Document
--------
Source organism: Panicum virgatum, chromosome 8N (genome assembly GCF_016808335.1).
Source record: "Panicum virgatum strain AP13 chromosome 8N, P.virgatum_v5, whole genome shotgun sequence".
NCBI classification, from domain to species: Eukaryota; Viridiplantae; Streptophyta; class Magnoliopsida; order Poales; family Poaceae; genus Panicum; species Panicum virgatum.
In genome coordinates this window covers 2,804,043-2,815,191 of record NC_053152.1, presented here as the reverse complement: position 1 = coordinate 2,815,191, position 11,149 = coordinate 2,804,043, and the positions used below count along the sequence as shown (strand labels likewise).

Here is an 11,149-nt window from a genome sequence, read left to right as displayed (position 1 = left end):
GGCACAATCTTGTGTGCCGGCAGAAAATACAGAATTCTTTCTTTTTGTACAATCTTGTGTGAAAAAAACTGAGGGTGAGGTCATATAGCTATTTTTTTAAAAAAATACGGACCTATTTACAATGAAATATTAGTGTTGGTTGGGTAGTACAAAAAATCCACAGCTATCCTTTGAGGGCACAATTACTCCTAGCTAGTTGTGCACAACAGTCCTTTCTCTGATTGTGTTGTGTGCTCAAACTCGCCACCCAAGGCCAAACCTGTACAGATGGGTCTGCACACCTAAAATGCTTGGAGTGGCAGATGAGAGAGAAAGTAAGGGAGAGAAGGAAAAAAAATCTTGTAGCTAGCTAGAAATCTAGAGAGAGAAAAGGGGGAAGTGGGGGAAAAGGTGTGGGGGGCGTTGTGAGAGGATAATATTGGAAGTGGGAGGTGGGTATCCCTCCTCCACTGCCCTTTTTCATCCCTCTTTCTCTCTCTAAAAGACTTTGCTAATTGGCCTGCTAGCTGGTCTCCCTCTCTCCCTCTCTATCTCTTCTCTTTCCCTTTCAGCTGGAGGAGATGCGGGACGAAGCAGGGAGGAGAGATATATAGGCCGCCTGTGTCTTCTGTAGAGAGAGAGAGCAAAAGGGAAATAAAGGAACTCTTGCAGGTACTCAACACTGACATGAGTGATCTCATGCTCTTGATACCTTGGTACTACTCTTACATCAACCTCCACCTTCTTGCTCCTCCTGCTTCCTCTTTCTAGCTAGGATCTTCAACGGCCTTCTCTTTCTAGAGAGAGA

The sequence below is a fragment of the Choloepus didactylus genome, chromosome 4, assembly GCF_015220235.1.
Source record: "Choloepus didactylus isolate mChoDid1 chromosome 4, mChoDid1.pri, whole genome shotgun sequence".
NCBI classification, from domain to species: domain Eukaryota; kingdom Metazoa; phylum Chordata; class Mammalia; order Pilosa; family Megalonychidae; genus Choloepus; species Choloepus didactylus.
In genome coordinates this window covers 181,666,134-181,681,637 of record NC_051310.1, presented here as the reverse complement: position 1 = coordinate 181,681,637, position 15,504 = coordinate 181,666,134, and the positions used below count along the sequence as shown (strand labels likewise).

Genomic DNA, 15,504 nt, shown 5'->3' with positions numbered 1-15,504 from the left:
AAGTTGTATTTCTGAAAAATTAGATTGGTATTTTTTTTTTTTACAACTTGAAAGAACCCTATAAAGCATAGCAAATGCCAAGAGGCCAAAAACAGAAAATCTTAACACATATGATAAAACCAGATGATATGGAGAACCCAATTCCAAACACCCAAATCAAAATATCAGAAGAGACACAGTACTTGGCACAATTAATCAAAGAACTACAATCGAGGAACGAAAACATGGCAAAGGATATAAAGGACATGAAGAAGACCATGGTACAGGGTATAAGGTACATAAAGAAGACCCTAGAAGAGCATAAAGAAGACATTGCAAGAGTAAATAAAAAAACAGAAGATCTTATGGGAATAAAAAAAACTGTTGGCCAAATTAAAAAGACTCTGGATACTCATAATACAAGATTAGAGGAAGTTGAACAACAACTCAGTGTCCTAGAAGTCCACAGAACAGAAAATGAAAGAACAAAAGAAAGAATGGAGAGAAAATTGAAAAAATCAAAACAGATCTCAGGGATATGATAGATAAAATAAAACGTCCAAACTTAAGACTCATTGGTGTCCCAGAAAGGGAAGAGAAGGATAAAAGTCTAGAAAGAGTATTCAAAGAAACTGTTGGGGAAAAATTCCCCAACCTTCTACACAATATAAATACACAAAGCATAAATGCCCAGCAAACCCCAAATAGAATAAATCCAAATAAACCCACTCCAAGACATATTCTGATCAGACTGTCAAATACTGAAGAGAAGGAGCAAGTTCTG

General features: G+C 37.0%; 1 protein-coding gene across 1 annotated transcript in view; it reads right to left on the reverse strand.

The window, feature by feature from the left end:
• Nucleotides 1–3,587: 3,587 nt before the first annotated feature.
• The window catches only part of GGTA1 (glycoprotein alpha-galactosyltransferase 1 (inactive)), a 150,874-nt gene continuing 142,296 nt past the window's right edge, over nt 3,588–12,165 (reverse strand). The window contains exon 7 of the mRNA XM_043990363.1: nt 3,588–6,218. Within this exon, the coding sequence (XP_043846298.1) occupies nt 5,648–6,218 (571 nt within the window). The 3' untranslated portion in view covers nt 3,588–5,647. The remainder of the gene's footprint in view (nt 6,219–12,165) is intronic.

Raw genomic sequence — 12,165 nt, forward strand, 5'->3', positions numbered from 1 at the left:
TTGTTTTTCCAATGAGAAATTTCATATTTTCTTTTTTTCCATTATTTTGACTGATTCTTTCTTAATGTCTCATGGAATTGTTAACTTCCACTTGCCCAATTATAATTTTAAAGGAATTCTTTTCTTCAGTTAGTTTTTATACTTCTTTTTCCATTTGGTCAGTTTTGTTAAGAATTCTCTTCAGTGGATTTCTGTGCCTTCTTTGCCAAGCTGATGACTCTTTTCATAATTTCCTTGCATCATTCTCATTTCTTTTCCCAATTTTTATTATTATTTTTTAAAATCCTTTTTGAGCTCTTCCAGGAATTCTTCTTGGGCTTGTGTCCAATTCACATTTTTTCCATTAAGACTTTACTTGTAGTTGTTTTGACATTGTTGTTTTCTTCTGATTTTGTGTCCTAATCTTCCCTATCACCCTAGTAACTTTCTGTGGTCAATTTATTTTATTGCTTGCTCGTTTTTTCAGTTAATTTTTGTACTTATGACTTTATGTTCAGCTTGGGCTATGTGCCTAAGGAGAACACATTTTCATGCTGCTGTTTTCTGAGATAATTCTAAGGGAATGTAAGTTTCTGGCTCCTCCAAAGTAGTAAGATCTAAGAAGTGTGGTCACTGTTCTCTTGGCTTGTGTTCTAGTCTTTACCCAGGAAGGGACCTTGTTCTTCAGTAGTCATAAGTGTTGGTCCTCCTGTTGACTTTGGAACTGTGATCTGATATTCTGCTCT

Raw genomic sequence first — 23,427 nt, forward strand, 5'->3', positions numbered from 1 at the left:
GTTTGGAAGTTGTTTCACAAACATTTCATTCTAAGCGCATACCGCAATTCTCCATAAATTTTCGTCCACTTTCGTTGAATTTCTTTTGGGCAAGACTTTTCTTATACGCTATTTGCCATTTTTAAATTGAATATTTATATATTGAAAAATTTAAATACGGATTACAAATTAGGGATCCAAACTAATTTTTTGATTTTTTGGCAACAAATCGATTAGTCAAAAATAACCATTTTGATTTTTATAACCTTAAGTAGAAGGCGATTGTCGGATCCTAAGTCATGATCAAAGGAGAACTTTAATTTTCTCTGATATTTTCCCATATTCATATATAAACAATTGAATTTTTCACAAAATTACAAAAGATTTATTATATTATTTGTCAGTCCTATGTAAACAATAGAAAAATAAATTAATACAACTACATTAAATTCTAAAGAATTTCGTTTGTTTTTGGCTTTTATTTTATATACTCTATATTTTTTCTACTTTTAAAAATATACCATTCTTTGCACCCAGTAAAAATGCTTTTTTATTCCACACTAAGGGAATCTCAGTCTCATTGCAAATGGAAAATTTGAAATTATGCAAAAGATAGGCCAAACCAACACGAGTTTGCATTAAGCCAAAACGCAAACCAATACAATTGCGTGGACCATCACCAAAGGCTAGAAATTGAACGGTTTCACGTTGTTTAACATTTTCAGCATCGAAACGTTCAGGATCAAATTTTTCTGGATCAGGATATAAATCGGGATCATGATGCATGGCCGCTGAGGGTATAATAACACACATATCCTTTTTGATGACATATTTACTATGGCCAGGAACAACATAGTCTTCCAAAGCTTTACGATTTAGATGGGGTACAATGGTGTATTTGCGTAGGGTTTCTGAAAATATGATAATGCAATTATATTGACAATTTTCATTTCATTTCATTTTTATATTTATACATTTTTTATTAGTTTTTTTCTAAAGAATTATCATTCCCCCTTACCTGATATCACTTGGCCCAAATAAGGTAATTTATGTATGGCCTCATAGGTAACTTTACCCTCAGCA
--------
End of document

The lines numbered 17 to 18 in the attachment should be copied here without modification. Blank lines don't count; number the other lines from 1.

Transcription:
Raw genomic sequence — 12,165 nt, forward strand, 5'->3', positions numbered from 1 at the left:
TTGTTTTTCCAATGAGAAATTTCATATTTTCTTTTTTTCCATTATTTTGACTGATTCTTTCTTAATGTCTCATGGAATTGTTAACTTCCACTTGCCCAATTATAATTTTAAAGGAATTCTTTTCTTCAGTTAGTTTTTATACTTCTTTTTCCATTTGGTCAGTTTTGTTAAGAATTCTCTTCAGTGGATTTCTGTGCCTTCTTTGCCAAGCTGATGACTCTTTTCATAATTTCCTTGCATCATTCTCATTTCTTTTCCCAATTTTTATTATTATTTTTTAAAATCCTTTTTGAGCTCTTCCAGGAATTCTTCTTGGGCTTGTGTCCAATTCACATTTTTTCCATTAAGACTTTACTTGTAGTTGTTTTGACATTGTTGTTTTCTTCTGATTTTGTGTCCTAATCTTCCCTATCACCCTAGTAACTTTCTGTGGTCAATTTATTTTATTGCTTGCTCGTTTTTTCAGTTAATTTTTGTACTTATGACTTTATGTTCAGCTTGGGCTATGTGCCTAAGGAGAACACATTTTCATGCTGCTGTTTTCTGAGATAATTCTAAGGGAATGTAAGTTTCTGGCTCCTCCAAAGTAGTAAGATCTAAGAAGTGTGGTCACTGTTCTCTTGGCTTGTGTTCTAGTCTTTACCCAGGAAGGGACCTTGTTCTTCAGTAGTCATAAGTGTTGGTCCTCCTGTTGACTTTGGAACTGTGATCTGATATTCTGCTCT